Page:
Business News Asia
Crude oil prices closed higher on Wednesday (May 25) as the long in the market remained tight. It is expected that oil demand in the United States will increase in the summer months due to the travel season.
- WTI crude futures ended up 56 cents at $110.33 a barrel.
- Brent crude futures were up 47 cents at $114.03 a barrel.
According to the U.S. Energy Information Administration (EIA), U.S. crude oil inventories fell by 1 million barrels last week. Gasoline inventories fell by 482,000 barrels, and distillate inventories, including heating oil and diesel, rose by 1.7 million barrels last week.
In the U.S., oil demand is expected to increase in the coming months as the summer months approach and with them the travel season. The travel season in the United States typically lasts from the Memorial Day long weekend at the end of the month through Labor Day in September.
Investors will be keeping an eye on the European Union (EU) special meeting on May 30-31, which will discuss sanctions against Russian oil.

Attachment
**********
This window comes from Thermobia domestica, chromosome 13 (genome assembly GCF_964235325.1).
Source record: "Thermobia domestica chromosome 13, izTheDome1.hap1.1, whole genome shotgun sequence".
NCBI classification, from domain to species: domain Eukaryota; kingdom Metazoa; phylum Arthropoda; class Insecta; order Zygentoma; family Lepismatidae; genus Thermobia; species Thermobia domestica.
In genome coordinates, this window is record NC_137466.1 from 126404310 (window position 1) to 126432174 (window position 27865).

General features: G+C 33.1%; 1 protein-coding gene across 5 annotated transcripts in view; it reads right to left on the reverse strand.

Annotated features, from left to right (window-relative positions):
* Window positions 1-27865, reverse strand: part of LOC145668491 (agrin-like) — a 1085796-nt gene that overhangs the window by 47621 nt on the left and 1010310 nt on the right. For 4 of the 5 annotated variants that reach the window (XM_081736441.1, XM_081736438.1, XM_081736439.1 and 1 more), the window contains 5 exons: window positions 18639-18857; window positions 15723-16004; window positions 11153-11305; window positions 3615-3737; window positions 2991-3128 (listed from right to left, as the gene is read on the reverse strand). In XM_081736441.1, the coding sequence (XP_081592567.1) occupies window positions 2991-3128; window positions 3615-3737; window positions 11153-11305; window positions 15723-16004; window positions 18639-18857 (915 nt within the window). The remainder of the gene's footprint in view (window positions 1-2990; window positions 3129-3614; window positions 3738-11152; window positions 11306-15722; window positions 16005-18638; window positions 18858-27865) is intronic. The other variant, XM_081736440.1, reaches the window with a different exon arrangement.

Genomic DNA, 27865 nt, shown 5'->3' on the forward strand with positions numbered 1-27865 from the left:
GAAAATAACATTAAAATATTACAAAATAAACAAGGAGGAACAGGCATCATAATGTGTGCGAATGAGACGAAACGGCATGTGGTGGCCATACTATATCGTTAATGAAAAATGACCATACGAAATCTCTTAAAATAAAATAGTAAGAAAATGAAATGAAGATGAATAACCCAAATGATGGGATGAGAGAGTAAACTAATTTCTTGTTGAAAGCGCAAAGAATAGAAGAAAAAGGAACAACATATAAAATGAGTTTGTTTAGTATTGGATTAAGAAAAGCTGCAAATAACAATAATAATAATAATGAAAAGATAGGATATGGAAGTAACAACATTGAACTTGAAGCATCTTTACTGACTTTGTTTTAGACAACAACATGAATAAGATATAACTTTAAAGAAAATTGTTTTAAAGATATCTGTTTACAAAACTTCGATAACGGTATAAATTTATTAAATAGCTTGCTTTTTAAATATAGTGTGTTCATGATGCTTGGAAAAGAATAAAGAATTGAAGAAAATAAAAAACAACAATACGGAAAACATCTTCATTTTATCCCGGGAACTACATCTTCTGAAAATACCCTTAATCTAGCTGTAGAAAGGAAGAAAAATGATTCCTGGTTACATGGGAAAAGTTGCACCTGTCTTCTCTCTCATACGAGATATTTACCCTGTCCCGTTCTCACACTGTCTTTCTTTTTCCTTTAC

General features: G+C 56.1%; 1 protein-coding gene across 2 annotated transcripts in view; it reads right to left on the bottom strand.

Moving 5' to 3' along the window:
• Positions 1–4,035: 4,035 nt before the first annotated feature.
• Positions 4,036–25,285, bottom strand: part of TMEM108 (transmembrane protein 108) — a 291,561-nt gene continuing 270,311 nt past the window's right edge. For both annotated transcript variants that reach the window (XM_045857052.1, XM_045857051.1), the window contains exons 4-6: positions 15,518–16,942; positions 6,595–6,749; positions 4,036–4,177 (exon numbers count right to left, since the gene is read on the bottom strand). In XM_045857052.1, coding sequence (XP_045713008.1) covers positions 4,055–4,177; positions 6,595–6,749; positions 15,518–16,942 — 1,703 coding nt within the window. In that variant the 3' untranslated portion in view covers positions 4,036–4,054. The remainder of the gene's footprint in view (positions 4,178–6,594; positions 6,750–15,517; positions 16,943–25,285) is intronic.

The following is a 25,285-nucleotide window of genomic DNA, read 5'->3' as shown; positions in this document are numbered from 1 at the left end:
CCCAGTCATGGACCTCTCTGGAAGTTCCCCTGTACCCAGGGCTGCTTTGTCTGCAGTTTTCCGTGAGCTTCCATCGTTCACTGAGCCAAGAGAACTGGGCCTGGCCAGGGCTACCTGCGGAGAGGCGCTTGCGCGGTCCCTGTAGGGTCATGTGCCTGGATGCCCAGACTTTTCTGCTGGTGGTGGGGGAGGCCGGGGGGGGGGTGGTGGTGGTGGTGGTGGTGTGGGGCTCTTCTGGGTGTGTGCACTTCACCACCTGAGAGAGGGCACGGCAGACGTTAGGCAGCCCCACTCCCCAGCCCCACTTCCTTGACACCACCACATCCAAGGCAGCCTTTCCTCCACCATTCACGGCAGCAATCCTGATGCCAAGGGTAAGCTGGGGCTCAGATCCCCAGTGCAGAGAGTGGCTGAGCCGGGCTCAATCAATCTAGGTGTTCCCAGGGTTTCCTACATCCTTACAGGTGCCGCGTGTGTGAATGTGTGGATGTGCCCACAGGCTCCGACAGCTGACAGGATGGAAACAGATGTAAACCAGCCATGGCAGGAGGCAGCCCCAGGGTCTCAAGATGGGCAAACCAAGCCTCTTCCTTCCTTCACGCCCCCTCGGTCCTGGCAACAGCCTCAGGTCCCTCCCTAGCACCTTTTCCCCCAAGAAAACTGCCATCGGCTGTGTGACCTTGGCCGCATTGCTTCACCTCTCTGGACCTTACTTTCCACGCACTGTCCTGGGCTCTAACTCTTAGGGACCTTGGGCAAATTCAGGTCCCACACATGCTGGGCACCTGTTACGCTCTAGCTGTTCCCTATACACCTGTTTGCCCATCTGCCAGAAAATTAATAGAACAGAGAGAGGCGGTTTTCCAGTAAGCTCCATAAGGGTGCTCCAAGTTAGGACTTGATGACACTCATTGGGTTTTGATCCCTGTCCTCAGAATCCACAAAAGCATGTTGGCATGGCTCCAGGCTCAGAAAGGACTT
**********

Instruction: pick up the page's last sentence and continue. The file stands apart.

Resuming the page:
The European Commission had previously proposed sanctions against Russian oil imports. The proposal was to suspend crude oil imports from Russia for the next six months and suspend all imports of petroleum products from Russia from 2023, while Hungary and Slovakia would be exempted until the end of 2024.
However, the EU is still unable to reach a consensus on the proposal. Some member states are concerned about the serious impact of oil sanctions against Russia.
Meanwhile, U.S. Energy Secretary Jennifer Granholm said President Joe Biden has not ruled out the possibility of restrictions on oil exports to control rising energy prices in the country.
The United States had previously announced that it would drain its strategic reserves (SPR), but oil prices continued to rise. As a result, inflation rose and affected Biden’s approval rating.
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Thursday, May 26, 2022